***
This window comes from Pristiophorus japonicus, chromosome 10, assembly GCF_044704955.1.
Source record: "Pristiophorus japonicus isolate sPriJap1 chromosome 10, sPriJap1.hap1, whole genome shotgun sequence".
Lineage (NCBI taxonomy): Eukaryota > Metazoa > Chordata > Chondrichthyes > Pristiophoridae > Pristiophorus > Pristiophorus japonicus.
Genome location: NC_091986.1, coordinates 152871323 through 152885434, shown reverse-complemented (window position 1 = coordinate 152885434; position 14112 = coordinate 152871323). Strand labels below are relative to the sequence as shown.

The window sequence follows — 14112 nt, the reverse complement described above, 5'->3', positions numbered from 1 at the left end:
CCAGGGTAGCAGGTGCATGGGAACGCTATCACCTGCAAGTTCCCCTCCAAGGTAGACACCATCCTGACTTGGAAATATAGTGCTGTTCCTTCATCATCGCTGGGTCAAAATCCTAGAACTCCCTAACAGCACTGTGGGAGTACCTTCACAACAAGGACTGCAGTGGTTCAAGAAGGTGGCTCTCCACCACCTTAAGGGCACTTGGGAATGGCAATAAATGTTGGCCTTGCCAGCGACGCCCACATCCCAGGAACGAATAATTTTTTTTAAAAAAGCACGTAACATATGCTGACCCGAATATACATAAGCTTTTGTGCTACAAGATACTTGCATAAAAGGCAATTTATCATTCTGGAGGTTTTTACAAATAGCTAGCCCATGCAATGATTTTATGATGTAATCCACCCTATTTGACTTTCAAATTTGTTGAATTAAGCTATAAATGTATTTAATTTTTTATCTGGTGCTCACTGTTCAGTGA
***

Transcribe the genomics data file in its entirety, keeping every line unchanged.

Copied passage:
This window comes from Pristiophorus japonicus, chromosome 10, assembly GCF_044704955.1.
Source record: "Pristiophorus japonicus isolate sPriJap1 chromosome 10, sPriJap1.hap1, whole genome shotgun sequence".
Lineage (NCBI taxonomy): Eukaryota > Metazoa > Chordata > Chondrichthyes > Pristiophoridae > Pristiophorus > Pristiophorus japonicus.
Genome location: NC_091986.1, coordinates 152871323 through 152885434, shown reverse-complemented (window position 1 = coordinate 152885434; position 14112 = coordinate 152871323). Strand labels below are relative to the sequence as shown.

The window sequence follows — 14112 nt, the reverse complement described above, 5'->3', positions numbered from 1 at the left end:
CCAGGGTAGCAGGTGCATGGGAACGCTATCACCTGCAAGTTCCCCTCCAAGGTAGACACCATCCTGACTTGGAAATATAGTGCTGTTCCTTCATCATCGCTGGGTCAAAATCCTAGAACTCCCTAACAGCACTGTGGGAGTACCTTCACAACAAGGACTGCAGTGGTTCAAGAAGGTGGCTCTCCACCACCTTAAGGGCACTTGGGAATGGCAATAAATGTTGGCCTTGCCAGCGACGCCCACATCCCAGGAACGAATAATTTTTTTTAAAAAAGCACGTAACATATGCTGACCCGAATATACATAAGCTTTTGTGCTACAAGATACTTGCATAAAAGGCAATTTATCATTCTGGAGGTTTTTACAAATAGCTAGCCCATGCAATGATTTTATGATGTAATCCACCCTATTTGACTTTCAAATTTGTTGAATTAAGCTATAAATGTATTTAATTTTTTATCTGGTGCTCACTGTTCAGTGA